Humans Behind Human Trafficking

Humans Behind Human Trafficking

"I spent 20 years being paid for.

Fifteen-year-old Christine McDonald ran away from an abusive home.

As a homeless youth, she was unknowingly brought into the world of human trafficking.

"He had to test the goods, and the goods were me."

But Christine says prostitution doesn't look the way we expect it to.

"It's not like I signed up and said, 'oh, I want you to sell me for sex'."

The 'pretty woman' picture of prostitution is dangerously misleading.

Only about 11% of women prostitute voluntarily.

The other 89%, ace a much darker reality.

"You were commodified, you were objectified and you were reduced to an object."
"A little red truck turned the corner. He pulled over, flashed his break lights so I walked down to the corner and I got in. We went and parked. He beat me and he raped me like I was a grown man. He took a gun and he pointed it at me, and he told me to get on my knees as he told me how I wasn't worthy of breathing the same air he was and how unworthy of life I was. I waited for him to pull the trigger and he didn't. He set the gun down and he started to undo his britches because he decided he was going to violate me all over again. I had an opportunity to get the gun and I told him to get on his knees as I pointed it at him. He told me about his wife, kids, job, and home - how valuable he was to the world. I had every ounce of rage and hate in me to take that man's life that day.

Christine says an act of God kept her from pulling the trigger.

"I didn't want to be the same monster that had been afflicted upon me over the years."

Seventy-two hours is all it takes with sleep and food deprivation, violence, perceived threats of violence or random acts of kindness to absolutely gain complete emotional and psychological control of a human being.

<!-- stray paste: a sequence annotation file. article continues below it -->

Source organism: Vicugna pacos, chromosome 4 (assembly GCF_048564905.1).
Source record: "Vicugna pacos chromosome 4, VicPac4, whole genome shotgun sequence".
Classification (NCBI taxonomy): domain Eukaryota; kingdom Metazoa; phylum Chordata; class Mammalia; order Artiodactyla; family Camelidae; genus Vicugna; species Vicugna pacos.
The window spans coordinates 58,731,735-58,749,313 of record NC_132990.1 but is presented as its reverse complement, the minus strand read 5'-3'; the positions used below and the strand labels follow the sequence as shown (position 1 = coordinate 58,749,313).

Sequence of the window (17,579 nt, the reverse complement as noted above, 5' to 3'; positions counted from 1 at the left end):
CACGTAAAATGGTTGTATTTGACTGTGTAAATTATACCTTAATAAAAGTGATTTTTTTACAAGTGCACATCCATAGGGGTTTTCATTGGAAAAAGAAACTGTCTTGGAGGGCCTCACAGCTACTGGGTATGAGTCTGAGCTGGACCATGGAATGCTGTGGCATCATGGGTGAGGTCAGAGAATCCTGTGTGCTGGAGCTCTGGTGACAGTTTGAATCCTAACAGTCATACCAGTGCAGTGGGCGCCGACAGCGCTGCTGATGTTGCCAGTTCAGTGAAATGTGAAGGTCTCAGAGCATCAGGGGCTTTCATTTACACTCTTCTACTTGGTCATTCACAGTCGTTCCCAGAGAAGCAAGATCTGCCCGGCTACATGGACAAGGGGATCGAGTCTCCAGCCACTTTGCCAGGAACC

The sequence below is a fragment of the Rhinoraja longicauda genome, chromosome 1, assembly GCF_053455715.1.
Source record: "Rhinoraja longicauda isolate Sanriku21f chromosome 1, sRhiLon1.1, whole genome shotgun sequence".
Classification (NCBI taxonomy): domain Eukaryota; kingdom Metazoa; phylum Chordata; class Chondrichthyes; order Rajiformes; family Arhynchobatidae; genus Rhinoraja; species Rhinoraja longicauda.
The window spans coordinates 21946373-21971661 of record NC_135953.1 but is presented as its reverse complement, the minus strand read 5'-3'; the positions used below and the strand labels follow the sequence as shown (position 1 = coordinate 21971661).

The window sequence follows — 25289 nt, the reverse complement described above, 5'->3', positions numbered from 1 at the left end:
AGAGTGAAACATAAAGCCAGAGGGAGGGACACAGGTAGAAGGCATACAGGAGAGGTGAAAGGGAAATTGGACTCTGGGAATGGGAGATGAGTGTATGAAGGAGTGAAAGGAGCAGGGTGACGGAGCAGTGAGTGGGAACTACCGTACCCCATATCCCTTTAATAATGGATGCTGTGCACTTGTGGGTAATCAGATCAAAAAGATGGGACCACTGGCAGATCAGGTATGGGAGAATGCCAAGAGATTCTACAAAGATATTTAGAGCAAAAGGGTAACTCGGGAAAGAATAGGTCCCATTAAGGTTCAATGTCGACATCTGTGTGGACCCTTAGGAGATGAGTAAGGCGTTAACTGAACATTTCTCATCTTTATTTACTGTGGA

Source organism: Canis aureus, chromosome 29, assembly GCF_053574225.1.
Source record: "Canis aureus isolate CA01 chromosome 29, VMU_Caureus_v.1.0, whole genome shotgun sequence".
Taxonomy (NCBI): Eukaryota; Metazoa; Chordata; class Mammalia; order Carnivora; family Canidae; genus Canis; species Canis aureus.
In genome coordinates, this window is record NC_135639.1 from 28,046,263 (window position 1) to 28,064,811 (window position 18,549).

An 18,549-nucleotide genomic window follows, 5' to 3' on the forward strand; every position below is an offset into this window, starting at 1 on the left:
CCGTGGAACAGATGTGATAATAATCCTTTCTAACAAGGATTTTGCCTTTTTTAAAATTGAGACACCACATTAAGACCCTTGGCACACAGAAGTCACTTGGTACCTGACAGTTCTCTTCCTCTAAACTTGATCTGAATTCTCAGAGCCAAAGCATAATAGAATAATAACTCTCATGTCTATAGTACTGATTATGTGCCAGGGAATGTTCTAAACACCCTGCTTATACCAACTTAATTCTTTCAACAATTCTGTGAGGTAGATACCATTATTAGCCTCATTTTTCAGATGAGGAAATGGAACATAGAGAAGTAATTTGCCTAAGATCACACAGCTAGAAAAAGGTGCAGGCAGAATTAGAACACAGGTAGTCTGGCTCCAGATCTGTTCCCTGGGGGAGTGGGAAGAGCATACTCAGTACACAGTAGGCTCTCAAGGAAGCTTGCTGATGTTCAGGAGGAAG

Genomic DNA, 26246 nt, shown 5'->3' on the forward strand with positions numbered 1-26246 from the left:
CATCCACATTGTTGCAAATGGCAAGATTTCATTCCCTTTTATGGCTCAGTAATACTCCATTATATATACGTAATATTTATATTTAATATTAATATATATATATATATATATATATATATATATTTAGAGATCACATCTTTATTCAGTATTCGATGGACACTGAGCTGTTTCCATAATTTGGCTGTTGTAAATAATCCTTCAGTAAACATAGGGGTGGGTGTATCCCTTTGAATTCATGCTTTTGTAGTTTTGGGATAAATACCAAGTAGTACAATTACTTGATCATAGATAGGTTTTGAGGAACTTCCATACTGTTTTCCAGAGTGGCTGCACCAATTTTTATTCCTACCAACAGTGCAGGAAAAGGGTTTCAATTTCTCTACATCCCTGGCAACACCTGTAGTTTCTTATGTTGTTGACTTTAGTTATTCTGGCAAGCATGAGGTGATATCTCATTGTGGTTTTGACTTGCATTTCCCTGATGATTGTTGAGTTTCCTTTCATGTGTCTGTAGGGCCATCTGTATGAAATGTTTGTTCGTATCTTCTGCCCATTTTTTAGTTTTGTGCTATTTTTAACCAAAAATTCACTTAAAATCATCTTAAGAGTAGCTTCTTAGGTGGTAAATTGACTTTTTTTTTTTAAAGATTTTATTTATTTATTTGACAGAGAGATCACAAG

"To realize that you have fallen prey to someone that had that much psychological manipulation over you and that none of it was real. Everything you knew was a lie.

With 103 arrests, nine felony convictions and seven trips to prison, Christine is no stranger to law enforcement.

"Can't wait until we find you dead, so we can quit wasting our time with people like you."

Even in prison, prostitutes are seen as the lowest of the low.

"I had never been looked at as a human, equal to the people around me."

Christine now uses her story to help save other women's lives and helps to break the cycle of trafficking.

"As long as there's payers, there's going to be women. As long as there's women and payers, there's always going to be traffickers willing to take our people and exploit them and psychologically manipulate them for their profit."
"If more communities would have those conversations in public settings, we're going to be able to create a more comfortable environment for women to leave."

Christine has published two books.

Cry Purple and The Same Kind of Human.

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